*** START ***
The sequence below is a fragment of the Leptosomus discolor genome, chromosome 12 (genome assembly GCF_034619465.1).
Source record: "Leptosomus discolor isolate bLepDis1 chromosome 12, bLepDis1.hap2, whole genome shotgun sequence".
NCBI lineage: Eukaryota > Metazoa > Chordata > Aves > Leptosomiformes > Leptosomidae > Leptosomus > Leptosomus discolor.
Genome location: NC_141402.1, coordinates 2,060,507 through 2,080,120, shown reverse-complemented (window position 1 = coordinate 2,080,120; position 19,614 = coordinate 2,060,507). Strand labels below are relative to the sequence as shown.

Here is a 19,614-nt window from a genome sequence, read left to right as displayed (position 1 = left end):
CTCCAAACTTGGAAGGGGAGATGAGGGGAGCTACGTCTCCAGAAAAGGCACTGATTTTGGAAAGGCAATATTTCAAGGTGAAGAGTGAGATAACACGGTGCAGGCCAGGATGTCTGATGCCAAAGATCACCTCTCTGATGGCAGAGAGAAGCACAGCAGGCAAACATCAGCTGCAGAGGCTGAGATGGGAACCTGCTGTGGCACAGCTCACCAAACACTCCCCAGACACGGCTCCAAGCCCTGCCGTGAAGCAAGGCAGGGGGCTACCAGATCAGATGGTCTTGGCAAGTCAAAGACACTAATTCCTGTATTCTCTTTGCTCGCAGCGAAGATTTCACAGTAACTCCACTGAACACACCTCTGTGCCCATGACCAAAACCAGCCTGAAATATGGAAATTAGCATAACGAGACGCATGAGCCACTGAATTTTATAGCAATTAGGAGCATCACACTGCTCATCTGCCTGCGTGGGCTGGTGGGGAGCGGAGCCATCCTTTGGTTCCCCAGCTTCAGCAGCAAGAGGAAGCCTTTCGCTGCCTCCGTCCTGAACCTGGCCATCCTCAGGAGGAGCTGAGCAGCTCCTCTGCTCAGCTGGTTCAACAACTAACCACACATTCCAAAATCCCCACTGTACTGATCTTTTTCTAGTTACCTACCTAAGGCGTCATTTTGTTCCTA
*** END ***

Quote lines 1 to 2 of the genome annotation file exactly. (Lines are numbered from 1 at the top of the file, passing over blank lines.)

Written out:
The sequence below is a fragment of the Leptosomus discolor genome, chromosome 12 (genome assembly GCF_034619465.1).
Source record: "Leptosomus discolor isolate bLepDis1 chromosome 12, bLepDis1.hap2, whole genome shotgun sequence".